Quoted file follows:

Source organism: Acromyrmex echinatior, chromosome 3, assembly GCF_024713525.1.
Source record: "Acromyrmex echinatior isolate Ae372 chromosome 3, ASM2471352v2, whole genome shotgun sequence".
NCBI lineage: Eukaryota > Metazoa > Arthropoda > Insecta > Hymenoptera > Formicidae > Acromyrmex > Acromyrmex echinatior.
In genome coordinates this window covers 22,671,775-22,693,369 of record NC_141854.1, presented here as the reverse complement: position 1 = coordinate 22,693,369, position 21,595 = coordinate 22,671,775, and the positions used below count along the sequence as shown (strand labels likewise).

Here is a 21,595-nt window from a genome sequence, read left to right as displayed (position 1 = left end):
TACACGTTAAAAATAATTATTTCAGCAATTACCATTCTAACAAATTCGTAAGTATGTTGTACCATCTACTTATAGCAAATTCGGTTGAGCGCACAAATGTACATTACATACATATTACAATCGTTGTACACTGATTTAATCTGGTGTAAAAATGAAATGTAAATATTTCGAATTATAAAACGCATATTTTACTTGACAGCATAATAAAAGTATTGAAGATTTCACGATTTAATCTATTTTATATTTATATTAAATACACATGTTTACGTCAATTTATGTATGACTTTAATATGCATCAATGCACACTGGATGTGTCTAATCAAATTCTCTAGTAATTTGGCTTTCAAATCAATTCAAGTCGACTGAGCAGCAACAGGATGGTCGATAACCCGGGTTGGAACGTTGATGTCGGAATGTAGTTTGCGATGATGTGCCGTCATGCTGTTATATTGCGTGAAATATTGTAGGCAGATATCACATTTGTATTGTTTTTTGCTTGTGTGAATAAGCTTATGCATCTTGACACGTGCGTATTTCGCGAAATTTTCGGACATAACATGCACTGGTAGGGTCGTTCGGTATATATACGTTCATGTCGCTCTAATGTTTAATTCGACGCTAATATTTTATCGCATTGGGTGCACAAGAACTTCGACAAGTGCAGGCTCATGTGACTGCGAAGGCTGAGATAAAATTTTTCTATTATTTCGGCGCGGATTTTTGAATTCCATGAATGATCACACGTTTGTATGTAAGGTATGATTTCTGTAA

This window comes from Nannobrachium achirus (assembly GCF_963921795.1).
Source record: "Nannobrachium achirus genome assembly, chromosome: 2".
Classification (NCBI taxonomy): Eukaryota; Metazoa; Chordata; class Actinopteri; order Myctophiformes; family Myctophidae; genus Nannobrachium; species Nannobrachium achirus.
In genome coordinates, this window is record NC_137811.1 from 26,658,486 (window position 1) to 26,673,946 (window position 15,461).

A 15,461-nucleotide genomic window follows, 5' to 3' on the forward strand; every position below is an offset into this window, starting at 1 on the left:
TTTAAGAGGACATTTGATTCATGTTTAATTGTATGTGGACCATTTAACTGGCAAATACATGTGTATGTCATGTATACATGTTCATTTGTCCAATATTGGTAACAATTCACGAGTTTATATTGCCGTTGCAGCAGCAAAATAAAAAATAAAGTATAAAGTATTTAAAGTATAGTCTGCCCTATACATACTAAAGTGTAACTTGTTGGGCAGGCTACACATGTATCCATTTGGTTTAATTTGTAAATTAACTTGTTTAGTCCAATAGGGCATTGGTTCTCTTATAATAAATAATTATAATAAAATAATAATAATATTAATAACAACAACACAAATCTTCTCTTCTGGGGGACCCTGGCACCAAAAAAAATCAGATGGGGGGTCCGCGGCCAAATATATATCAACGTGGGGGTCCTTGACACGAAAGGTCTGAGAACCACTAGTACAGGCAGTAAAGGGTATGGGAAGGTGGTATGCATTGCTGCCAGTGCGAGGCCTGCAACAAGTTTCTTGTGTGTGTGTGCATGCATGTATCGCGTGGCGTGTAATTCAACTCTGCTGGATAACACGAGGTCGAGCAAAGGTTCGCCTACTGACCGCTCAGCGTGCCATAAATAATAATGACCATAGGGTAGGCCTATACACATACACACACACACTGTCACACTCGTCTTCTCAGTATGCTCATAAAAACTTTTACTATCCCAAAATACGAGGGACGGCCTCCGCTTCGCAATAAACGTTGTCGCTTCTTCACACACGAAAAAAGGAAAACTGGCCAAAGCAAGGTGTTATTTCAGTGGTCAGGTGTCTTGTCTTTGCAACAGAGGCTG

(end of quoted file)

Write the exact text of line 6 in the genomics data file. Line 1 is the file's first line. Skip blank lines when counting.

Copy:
TACACGTTAAAAATAATTATTTCAGCAATTACCATTCTAACAAATTCGTAAGTATGTTGTACCATCTACTTATAGCAAATTCGGTTGAGCGCACAAATGTACATTACATACATATTACAATCGTTGTACACTGATTTAATCTGGTGTAAAAATGAAATGTAAATATTTCGAATTATAAAACGCATATTTTACTTGACAGCATAATAAAAGTATTGAAGATTTCACGATTTAATCTATTTTATATTTATATTAAATACACATGTTTACGTCAATTTATGTATGACTTTAATATGCATCAATGCACACTGGATGTGTCTAATCAAATTCTCTAGTAATTTGGCTTTCAAATCAATTCAAGTCGACTGAGCAGCAACAGGATGGTCGATAACCCGGGTTGGAACGTTGATGTCGGAATGTAGTTTGCGATGATGTGCCGTCATGCTGTTATATTGCGTGAAATATTGTAGGCAGATATCACATTTGTATTGTTTTTTGCTTGTGTGAATAAGCTTATGCATCTTGACACGTGCGTATTTCGCGAAATTTTCGGACATAACATGCACTGGTAGGGTCGTTCGGTATATATACGTTCATGTCGCTCTAATGTTTAATTCGACGCTAATATTTTATCGCATTGGGTGCACAAGAACTTCGACAAGTGCAGGCTCATGTGACTGCGAAGGCTGAGATAAAATTTTTCTATTATTTCGGCGCGGATTTTTGAATTCCATGAATGATCACACGTTTGTATGTAAGGTATGATTTCTGTAA